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HI All

 

Does anyone know the prop diameter of the Dove? Did it change much with the Riley conversion? try to source some decent aftermarket so any help would be appreciated.

 

Cheers
Tony

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  • 2 months later...

While the diameter may not have changed much, the rotation is opposite. On the standard aeroplane, when you're standing in front of it, the props turn clockwise, as with the props of most British, French and Russian-designed aero engines. On the Riley with its Lycoming engines rotation is in the standard US direction, anticlockwise as viewed from the front.

 

*Edited because when I typed this I got clockwise and anticlockwise the wrong way round, thanks to Eugenio for catching it*

Edited by Work In Progress
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15 hours ago, Work In Progress said:

While the diameter may not have changed much, the rotation is opposite. On the standard aeroplane, when you're standing in front of it, the props turn anticlockwise, as with the props of most British, French and Russian-designed aero engines. On the Riley with its Lycoming engines rotation is in the standard US direction, clockwise as viewed from the front.

Hi, W.i.P.

I'm afraid things are just opposite.
Take a look to this pics. Just wanted to prevent possible mistakes.

Best regards

Converted Dove - Original Dove (don't know why, but you need to right click and open in another window, by me at least)

Eugenio

 

Edited by 72linerlover
typo
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Looking at those pics , the props do rotate the opposite way. Standard Dove has clockwise and Riley dove anti clockwise.

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Yeah, he's correct though in that I got my clockwise and anticlockwise the wrong way around.

Pretty stupid, huh? Especially given the number of Chipmunk and Tiger Moth props I've swung over the years.

 

Have edited my earlier post to prevent later confusion of future readers.

 

Anyway, the point remains that you need props that go the other war round from those on the standard aeroplane if you're modelling a Riley.

Edited by Work In Progress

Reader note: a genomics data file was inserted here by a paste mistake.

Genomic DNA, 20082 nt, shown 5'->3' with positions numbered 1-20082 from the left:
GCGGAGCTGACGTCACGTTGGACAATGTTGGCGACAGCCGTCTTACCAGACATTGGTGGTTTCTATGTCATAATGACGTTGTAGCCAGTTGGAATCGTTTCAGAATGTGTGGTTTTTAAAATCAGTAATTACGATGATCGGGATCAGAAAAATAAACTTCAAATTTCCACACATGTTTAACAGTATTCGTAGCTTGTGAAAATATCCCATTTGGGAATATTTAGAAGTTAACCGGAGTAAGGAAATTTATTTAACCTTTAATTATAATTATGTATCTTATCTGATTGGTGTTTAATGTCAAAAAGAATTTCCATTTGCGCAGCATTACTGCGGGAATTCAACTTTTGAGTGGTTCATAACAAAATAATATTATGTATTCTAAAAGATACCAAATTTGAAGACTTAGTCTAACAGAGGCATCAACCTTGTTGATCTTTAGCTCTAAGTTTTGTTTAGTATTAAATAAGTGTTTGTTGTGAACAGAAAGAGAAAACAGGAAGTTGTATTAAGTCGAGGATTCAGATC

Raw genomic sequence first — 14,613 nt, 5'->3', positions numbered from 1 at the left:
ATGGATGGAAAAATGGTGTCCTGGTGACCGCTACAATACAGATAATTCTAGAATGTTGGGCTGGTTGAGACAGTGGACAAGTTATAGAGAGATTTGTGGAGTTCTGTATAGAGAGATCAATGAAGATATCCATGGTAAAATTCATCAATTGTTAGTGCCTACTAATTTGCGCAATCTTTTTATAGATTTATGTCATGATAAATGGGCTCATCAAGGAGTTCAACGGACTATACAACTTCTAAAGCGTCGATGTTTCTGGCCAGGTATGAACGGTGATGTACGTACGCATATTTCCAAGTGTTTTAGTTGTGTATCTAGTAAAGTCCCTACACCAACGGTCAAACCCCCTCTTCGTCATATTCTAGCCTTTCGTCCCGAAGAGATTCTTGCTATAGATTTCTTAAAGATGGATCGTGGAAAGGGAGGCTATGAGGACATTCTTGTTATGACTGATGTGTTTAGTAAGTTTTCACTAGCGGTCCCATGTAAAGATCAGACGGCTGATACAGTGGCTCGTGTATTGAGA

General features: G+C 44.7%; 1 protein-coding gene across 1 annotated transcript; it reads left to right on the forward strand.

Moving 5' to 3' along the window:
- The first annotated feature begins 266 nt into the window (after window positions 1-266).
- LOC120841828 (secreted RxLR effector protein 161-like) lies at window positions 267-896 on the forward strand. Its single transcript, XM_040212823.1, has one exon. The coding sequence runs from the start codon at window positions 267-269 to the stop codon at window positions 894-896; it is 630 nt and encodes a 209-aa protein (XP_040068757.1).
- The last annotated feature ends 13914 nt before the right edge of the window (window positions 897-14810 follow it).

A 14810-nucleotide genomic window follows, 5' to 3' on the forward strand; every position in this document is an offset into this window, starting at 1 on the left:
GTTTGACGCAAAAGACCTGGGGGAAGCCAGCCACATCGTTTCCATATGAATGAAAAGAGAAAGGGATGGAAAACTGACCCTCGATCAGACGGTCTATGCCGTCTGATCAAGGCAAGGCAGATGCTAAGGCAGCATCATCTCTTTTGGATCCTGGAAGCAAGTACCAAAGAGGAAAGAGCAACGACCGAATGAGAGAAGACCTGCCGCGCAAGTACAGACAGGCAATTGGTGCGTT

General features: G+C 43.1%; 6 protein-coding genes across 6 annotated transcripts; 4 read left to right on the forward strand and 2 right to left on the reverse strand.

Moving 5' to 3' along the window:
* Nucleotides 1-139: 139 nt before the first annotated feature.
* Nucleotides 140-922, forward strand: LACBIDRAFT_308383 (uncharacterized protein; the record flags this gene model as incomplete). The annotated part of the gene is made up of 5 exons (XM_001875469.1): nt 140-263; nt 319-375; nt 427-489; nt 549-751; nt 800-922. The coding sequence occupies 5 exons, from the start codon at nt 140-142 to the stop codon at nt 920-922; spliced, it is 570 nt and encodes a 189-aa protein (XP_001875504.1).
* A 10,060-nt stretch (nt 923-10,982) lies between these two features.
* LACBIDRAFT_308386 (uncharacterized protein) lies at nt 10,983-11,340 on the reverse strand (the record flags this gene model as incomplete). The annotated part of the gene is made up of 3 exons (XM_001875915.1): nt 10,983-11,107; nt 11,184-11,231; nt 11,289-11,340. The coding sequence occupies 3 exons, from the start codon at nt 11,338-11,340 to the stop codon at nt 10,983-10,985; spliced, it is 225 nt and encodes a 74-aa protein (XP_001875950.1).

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To find two 3 blades propellers of the proper size, you can look for a Revell (ex Matchbox) 1/72 DO 28 Skyservant.
Both propellers are by Hartzell.
DOVE: HC-3MVK-2A
DO 28: HC-3MVK-2C; no size difference.
It sholud easy to find a cheap second (or third) hand DO 28, not really a best seller.
Anyway I seem to recall that there is also a full resin Dove Riley kit, perhaps by Magna, but have no idea of its quality.

 

At this point I don't know if our friend Tony is still interested in this topic, since more than two months are gone, but perhaps for general knowledge...

Best regards

Eugenio

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  • 1 year later...

Back from the dead...

 

Im building the 1/48 Magna models and the props are not so good...

 

any chance for a 1/48 prop that looks like the doves?

 

thanks.

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On 5/22/2018 at 11:44 AM, Work In Progress said:

Yeah, he's correct though in that I got my clockwise and anticlockwise the wrong way around.

Pretty stupid, huh? Especially given the number of Chipmunk and Tiger Moth props I've swung over the years.

 

Have edited my earlier post to prevent later confusion of future readers.

 

Anyway, the point remains that you need props that go the other war round from those on the standard aeroplane if you're modelling a Riley.

Not really,  if I undertand correctly, prop rotation (clockwise or counter-clockwise) is determined in almost all written sources as being from the cockpit looking forward- I had to be careful when reading prop rotation in written articles to see when the rotation was labeled, from what viewpoint the direction was...IIRC, in the UK, it's based on the rotation as seen from the cockpit. ("I'll take prop rotation trivia for 500, Alex!") I always look at photos of the prop and look at the leading edge of a blade to determine rotation for certain.

Mike

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TBH in 45 years of actual aviation in the UK, as opposed to modelling, I have not heard people refer to clockwise or anticlockwise rotation at all.
In the realm of full size aviation it's either a right foot aeroplane (US standard rotation) or a left foot aeroplane (UK / French / Russian standard rotation). 

In the realm of flying models it's either a tractor prop (US standard rotation) or a pusher prop acting as a tractor (UK / French / Russian standard rotation). 

Edited by Work In Progress
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I suggest this is from the viewpoint of the pilot, who is more interested in what he has to do than the engineering of why he has to do it.  The engineer who designed the aircraft doesn't really care about which foot the pilot has to use, but does require a term that is rather more useful in describing the mechanical and aerodynamic results of the prop whizzing round.  Horses for courses.

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